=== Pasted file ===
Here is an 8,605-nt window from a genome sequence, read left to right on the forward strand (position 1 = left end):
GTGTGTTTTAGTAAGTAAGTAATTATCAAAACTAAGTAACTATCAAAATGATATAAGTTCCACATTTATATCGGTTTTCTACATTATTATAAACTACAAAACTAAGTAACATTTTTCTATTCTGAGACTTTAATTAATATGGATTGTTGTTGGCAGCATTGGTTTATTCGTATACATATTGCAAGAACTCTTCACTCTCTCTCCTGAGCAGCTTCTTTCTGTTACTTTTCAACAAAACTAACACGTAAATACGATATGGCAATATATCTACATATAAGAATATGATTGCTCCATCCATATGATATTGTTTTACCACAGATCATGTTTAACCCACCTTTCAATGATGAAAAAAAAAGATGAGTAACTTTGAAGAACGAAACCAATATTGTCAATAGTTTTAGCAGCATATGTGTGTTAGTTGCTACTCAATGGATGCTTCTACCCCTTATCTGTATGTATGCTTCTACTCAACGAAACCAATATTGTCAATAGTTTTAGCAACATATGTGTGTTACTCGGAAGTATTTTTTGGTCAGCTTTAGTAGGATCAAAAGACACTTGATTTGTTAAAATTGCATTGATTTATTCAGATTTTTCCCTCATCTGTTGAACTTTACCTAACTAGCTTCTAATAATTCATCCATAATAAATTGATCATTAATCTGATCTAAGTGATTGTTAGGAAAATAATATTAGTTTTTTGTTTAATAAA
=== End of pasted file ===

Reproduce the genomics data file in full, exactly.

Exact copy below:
Here is an 8,605-nt window from a genome sequence, read left to right on the forward strand (position 1 = left end):
GTGTGTTTTAGTAAGTAAGTAATTATCAAAACTAAGTAACTATCAAAATGATATAAGTTCCACATTTATATCGGTTTTCTACATTATTATAAACTACAAAACTAAGTAACATTTTTCTATTCTGAGACTTTAATTAATATGGATTGTTGTTGGCAGCATTGGTTTATTCGTATACATATTGCAAGAACTCTTCACTCTCTCTCCTGAGCAGCTTCTTTCTGTTACTTTTCAACAAAACTAACACGTAAATACGATATGGCAATATATCTACATATAAGAATATGATTGCTCCATCCATATGATATTGTTTTACCACAGATCATGTTTAACCCACCTTTCAATGATGAAAAAAAAAGATGAGTAACTTTGAAGAACGAAACCAATATTGTCAATAGTTTTAGCAGCATATGTGTGTTAGTTGCTACTCAATGGATGCTTCTACCCCTTATCTGTATGTATGCTTCTACTCAACGAAACCAATATTGTCAATAGTTTTAGCAACATATGTGTGTTACTCGGAAGTATTTTTTGGTCAGCTTTAGTAGGATCAAAAGACACTTGATTTGTTAAAATTGCATTGATTTATTCAGATTTTTCCCTCATCTGTTGAACTTTACCTAACTAGCTTCTAATAATTCATCCATAATAAATTGATCATTAATCTGATCTAAGTGATTGTTAGGAAAATAATATTAGTTTTTTGTTTAATAAA